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Motherless Daughters Never Forget Their Mothers


Women who lost their mothers early on in life know how this painful loss can profoundly affect their lives. Many say without a mother's support and mentoring, they had to mature faster than their peers. Many learned to be mothers for themselves and often for their younger siblings as well.

Hope Edelman was 17, the oldest of her siblings, when her mother died of breast cancer.

"I was very much in the rebellion phase, trying to push away from her and spend more time with my friends," she says. "My sister at 14 was still very attached to my mother and very emotionally close to her. My brother, at 9, was completely dependant on her."

Each of the siblings felt the loss of their mother differently. Their father couldn't seem to address this huge emotional loss at all. "My father was a very typical father of the 1970s, early 1980s," she says. "He went to work in the morning, he came home at night and he left the child raising to my mother. So after she died, we were left with a father who barely knew us, and he was a man who we barely knew. He was very much there for us in terms of providing food, shelter, clothing and the necessities of life, but emotionally, he wasn't very connected to us."

As a result, Edelman says, she and her brother and sister were left to take care of themselves emotionally from that point forward. There was no one to help them process their loss. "I knew it was a traumatic loss, but somehow I absorbed the message of everyone around me, which is, 'this is a terrible thing but we have to get it over, get beyond it, get on with life,'" she says.

But, like many other women who lost mothers in childhood and adolescence, she never did that fully. "I think it's something that we learn to live with, something that we can learn to accommodate and integrate into the selves that we have become," she says. "I think also it's possible to mourn to the best of your ability, at any point in time. There are very predictable and sometimes unpredictable points in a woman's life where mourning for her mother may be re-activated, where she feels sad and misses her mother all over again. It doesn't mean that she had done it wrong the first time. That, in fact, is quite common and even normal for this group of women."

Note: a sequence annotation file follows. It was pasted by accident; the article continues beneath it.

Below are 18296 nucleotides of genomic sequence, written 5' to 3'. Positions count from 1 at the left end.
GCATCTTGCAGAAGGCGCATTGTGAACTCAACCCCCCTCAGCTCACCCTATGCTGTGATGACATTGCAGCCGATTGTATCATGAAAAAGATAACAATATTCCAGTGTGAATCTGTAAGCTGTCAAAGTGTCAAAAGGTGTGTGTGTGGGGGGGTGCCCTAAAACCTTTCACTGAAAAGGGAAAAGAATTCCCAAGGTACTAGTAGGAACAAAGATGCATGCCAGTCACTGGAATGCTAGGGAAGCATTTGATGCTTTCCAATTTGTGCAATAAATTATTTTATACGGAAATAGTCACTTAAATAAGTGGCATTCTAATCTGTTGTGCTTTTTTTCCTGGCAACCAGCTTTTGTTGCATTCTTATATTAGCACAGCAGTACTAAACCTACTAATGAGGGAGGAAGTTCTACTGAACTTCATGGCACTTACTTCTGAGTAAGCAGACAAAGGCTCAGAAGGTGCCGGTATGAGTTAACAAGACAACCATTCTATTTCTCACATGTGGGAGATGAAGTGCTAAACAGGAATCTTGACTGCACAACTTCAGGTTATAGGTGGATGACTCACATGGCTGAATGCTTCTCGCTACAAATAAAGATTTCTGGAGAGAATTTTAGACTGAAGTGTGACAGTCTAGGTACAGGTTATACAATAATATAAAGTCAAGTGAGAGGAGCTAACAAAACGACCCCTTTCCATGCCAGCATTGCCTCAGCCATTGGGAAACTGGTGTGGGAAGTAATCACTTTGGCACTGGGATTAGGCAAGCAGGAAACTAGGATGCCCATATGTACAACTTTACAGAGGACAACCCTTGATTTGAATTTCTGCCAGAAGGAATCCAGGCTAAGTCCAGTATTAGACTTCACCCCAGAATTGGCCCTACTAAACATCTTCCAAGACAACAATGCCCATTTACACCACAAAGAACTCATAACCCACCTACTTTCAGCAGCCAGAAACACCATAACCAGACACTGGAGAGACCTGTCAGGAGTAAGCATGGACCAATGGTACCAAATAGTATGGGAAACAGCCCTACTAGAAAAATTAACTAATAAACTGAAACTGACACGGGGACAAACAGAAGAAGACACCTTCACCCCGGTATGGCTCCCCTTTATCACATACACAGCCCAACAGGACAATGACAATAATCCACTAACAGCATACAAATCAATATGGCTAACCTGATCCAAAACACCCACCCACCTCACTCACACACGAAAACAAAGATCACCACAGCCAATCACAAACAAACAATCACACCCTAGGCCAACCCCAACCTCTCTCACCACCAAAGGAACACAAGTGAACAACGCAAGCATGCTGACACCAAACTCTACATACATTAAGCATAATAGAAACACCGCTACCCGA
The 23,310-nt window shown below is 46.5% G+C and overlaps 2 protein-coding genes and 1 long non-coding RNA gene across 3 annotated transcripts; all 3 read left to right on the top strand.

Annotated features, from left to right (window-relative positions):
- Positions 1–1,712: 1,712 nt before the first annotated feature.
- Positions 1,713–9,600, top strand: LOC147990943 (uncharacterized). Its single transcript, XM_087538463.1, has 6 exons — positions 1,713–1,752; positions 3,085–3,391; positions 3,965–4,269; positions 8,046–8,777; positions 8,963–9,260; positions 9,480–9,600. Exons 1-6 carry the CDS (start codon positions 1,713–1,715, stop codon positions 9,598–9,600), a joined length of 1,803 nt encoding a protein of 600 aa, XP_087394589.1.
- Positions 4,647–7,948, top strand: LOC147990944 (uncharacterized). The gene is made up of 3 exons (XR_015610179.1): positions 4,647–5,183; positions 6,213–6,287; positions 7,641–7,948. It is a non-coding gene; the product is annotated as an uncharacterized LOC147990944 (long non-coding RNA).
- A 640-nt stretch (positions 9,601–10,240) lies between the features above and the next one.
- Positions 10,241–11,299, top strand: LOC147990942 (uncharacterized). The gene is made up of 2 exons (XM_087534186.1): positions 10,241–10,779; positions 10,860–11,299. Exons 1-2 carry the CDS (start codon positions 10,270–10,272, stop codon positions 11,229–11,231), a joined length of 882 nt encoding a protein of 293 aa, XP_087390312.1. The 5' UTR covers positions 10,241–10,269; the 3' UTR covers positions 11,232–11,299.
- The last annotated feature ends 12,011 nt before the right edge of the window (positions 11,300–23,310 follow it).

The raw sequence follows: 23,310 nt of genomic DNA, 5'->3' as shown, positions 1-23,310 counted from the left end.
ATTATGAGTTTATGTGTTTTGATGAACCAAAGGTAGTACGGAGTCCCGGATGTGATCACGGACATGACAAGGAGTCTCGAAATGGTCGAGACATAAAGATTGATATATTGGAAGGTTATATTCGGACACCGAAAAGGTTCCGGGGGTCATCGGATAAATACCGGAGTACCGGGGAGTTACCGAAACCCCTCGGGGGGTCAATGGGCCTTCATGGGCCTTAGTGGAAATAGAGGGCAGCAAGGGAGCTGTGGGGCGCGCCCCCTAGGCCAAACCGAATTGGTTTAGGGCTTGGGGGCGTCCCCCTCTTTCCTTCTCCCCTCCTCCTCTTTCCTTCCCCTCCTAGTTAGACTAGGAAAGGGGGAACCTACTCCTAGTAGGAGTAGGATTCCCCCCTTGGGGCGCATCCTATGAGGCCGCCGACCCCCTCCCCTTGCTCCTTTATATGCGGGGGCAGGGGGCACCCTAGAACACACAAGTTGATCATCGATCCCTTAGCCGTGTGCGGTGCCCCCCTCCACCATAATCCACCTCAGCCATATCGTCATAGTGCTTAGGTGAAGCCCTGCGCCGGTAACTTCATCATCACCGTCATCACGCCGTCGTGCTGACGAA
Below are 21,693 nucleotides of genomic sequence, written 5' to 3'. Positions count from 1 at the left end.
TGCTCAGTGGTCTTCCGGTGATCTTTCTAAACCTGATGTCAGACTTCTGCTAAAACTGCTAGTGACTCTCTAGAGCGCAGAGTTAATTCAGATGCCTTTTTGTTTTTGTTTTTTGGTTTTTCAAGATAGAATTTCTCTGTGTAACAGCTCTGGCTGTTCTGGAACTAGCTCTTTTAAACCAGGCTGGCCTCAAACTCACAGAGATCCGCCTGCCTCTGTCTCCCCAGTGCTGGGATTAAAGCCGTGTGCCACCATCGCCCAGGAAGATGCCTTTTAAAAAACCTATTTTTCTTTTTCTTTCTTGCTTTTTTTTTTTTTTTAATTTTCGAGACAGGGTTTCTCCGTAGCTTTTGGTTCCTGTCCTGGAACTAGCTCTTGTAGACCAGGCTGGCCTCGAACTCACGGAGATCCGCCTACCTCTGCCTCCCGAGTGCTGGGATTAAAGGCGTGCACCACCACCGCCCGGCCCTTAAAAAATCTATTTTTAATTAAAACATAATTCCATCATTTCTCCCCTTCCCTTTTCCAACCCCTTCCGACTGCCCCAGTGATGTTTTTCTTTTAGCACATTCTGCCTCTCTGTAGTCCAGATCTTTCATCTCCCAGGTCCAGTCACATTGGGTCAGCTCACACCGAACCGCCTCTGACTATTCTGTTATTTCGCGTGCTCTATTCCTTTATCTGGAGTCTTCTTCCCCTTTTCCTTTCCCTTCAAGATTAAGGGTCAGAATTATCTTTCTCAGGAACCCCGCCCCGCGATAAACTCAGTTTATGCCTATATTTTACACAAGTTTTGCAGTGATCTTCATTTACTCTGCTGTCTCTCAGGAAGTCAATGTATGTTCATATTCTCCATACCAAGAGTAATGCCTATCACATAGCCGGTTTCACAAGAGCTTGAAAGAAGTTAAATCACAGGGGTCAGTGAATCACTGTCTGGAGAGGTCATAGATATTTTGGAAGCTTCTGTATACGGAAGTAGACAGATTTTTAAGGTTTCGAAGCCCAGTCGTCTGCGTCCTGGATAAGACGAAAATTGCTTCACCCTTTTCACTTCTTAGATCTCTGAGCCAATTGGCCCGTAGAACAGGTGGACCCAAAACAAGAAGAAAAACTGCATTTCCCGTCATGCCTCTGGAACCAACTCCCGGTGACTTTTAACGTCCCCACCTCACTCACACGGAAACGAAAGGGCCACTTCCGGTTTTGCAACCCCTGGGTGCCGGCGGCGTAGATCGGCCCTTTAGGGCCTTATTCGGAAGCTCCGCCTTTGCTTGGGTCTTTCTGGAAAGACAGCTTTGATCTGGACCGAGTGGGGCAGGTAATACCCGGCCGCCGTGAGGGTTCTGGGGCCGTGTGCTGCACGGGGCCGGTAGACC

Mourning a lost mother is a life-long process, and Edelman says understanding that can help young girls deal with their emotions. "I'd encourage young girls not to reject her mother or push the memory of the lost mother aside because it's painful," she says. "But to find ways to incorporate her mother into her daily life, whether it's wearing a piece of her mother's jewelry, or just having a photo of her in the house to recognize that her mother was an important part of her past and embrace whatever relationship she can have with her mother in the present."